Who will governor choose?

For District 6 Senate seat Taos picks Gonzales; Santa Fe, Los Alamos go for Ortez

By Staci Matlock and Jesse Moya
Posted 11/13/19

New Mexico Gov. Michelle Lujan Grisham asked four counties for their pick to finish out the District 6 term of the late Sen. Carlos Cisneros, a longtime powerful lawmaker from northern Taos County. The governor has two names now and could end up with a third.

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Who will governor choose?

For District 6 Senate seat Taos picks Gonzales; Santa Fe, Los Alamos go for Ortez

Posted

New Mexico Gov. Michelle Lujan Grisham asked four counties for their pick to finish out the District 6 term of the late Sen. Carlos Cisneros, a longtime powerful lawmaker from northern Taos County. The governor has two names now and could end up with a third.

Taos County Commissioners, on a 3-2 vote Nov. 7, nominated another longtime state lawmaker, retired educator Rep. Roberto "Bobby" Gonzales, for the governor's consideration.

Santa Fe and Los Alamos counties are both submitting the name of Kristina Ortez, an environmentalist and executive director of the Taos Land Trust.

That leaves Río Arriba County commissioners, who are scheduled to vote today (Nov. 14) on their pick to fill the Senate seat until the end of next year.

Cisneros, a Democrat from Questa, died Sept. 17 after serving more than three decades in the Senate. Whoever the governor chooses to finish his term will serve until Dec. 31, 2020. Voters will choose a senator for a full term in November 2020. Although it encompasses four counties, approximately 60 percent of the population in Senate District 6 is in Taos County.

Taos County's pick

"I was very privileged to work with Carlos," Gonzales said of the late senator in his presentation to the Taos County Commission before they voted to send his name to the governor. "We always worked very well and we respected each other's opinion."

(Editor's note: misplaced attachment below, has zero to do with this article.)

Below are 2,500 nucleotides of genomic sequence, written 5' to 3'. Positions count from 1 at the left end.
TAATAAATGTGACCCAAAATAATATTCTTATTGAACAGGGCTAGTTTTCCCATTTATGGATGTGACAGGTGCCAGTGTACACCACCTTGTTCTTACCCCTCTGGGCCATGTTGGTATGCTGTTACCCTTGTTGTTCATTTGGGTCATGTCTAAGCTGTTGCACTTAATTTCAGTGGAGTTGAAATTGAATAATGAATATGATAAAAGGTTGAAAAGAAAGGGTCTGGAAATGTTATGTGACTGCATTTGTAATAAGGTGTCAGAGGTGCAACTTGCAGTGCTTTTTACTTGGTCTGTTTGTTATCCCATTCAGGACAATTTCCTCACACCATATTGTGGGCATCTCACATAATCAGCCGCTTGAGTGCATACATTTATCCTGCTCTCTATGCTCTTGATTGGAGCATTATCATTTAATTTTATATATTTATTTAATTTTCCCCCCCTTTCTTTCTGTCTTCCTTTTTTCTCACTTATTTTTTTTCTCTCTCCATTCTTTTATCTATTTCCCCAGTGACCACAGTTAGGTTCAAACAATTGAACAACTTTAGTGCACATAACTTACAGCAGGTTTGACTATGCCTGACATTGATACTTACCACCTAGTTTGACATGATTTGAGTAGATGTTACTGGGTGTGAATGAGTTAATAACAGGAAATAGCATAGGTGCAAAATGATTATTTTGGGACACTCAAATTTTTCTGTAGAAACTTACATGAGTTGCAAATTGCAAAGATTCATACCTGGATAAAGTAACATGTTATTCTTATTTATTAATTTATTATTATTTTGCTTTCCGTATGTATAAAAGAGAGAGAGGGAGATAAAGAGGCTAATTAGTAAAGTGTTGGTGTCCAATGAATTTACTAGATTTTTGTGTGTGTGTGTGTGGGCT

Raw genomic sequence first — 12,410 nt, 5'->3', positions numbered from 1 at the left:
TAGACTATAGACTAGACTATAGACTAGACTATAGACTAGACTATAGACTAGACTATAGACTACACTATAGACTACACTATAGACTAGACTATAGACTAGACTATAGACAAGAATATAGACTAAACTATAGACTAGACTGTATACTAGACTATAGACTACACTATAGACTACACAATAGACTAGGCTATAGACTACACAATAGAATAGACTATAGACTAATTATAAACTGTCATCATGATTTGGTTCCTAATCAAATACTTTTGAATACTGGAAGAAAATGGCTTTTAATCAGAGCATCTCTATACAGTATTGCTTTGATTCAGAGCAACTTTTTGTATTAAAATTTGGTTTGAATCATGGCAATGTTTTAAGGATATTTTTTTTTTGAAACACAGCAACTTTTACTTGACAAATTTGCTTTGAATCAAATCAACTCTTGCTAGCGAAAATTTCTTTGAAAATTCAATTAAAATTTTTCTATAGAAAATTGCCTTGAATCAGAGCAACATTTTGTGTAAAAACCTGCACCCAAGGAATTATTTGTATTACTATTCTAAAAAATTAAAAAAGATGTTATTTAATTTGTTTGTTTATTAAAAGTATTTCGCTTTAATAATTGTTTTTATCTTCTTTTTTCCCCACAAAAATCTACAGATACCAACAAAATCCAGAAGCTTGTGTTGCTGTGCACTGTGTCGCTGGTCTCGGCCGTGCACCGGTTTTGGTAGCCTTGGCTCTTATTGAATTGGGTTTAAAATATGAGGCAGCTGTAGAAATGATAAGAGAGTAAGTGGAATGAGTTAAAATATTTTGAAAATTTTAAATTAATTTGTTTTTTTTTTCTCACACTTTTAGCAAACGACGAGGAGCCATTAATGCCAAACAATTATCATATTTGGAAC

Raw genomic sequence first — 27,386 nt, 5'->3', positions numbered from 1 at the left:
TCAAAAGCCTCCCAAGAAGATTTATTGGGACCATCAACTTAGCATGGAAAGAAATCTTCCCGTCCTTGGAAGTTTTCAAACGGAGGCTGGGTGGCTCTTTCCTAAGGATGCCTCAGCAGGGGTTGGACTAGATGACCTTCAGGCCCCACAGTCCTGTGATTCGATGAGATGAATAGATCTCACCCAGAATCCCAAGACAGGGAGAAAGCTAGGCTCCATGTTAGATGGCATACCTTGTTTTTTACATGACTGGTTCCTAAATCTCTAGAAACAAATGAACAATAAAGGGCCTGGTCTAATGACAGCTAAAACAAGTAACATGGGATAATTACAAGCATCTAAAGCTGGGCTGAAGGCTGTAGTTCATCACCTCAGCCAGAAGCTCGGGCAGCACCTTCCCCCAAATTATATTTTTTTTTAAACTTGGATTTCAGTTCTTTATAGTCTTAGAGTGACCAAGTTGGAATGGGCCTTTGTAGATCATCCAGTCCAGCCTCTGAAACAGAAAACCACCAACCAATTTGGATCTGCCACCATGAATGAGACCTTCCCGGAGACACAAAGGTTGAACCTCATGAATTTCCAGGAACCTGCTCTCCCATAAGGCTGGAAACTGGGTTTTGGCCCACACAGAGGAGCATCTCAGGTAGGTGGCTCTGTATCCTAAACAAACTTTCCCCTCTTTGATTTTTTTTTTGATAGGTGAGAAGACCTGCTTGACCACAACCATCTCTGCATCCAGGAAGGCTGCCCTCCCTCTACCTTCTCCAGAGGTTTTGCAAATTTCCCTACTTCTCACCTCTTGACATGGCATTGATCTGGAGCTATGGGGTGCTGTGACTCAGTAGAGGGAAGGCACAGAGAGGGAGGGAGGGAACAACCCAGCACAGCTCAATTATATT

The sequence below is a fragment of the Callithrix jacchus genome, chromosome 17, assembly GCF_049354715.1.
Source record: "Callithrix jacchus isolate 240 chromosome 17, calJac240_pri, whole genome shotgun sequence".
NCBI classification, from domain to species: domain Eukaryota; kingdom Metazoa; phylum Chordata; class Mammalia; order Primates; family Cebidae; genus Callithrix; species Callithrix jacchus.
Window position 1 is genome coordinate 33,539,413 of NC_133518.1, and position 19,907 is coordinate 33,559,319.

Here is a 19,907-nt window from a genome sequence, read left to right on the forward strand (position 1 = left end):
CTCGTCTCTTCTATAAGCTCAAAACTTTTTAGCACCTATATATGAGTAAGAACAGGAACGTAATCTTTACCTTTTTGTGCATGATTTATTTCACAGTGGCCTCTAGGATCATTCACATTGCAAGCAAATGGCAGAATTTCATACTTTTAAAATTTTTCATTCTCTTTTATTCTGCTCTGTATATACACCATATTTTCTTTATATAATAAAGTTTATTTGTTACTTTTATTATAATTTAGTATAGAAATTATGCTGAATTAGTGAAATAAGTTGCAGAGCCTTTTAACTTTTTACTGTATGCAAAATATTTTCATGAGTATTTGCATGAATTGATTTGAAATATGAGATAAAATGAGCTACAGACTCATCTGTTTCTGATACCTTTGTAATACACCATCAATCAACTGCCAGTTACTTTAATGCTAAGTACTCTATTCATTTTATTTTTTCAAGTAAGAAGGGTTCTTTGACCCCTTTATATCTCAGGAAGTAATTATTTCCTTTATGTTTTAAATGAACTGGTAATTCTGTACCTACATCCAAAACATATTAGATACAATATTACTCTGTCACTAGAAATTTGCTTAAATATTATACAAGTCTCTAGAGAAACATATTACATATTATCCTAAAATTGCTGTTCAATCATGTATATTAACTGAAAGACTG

Gonzales currently serves as the representative in the New Mexico House for District 42. If selected by the governor, he will have to resign from his seat in the House.

"I've completed 25 years, and I have very vast experience and institutional knowledge and that's one thing no one can take away from you," Gonzales said to the commission.

Many constituents and colleagues had called Gonzales, he said, expressing their hopes that he would apply for the position. If Gonzales is selected to fill the District 6 Senate seat, the county commission will appoint someone to finish out his term in the House of Representatives.

Gonzales was challenged in the appointment process by Ortez and Taos Mayor Dan Barrone. All three also submitted their names for consideration to the Santa Fe and Río Arriba county commissions and Los Alamos County council.

Commissioners Jim Fambro and Gabriel Romero voted against Gonzales' nomination.

Barrone, who is serving his second term as Taos mayor and previously served eight years on the Taos County Commission, was born and raised in Pojoaque. He helps manage the family business Olguin Sawmill and Firewood and is chairman of the North Central Regional Transit District. His letter to the commission noted his background in running businesses, creating jobs, handling million dollar budgets and other practical, on-the-ground experience.

Choice for Santa Fe and Los Alamos counties

Santa Fe County commissioners voted 4-0 for Ortez, a Harvard graduate who has headed the Taos Land Trust for five years. In a letter to commissioners, Ortez said while she wasn't a "career politician," she had worked with lawmakers to craft legislation and lobbied for clean water and public lands. Commissioner Henry P. Roybal abstained from the vote.

Along with Ortez, Barrone and Gonzales, Gabriel Montoya, special projects coordinator with the Pueblo of Pojoaque, had submitted his name for consideration. In Santa Fe, two other candidates, Gabriel Herrera of Questa and Bina Thompkins of Santa Fe, submitted their names after the deadline for applications.

Los Alamos County councilors also voted for Ortez on Tuesday (Nov. 12).

In Santa Fe, County Commissioner Anna C. Hansen made the motion to submit Ortez's name to the governor. Hansen, herself a small business owner, said she chose Ortez for two reasons - she wants to see more women, qualified ones, in the state Senate and she supports actions to protect the environment. "I think we need new energy, a new approach and fresh ideas," Hansen said.

"Every single environmental group in New Mexico supported [Ortez] for the seat," Hansen said.

Still, "It was a hard decision," Hansen said.

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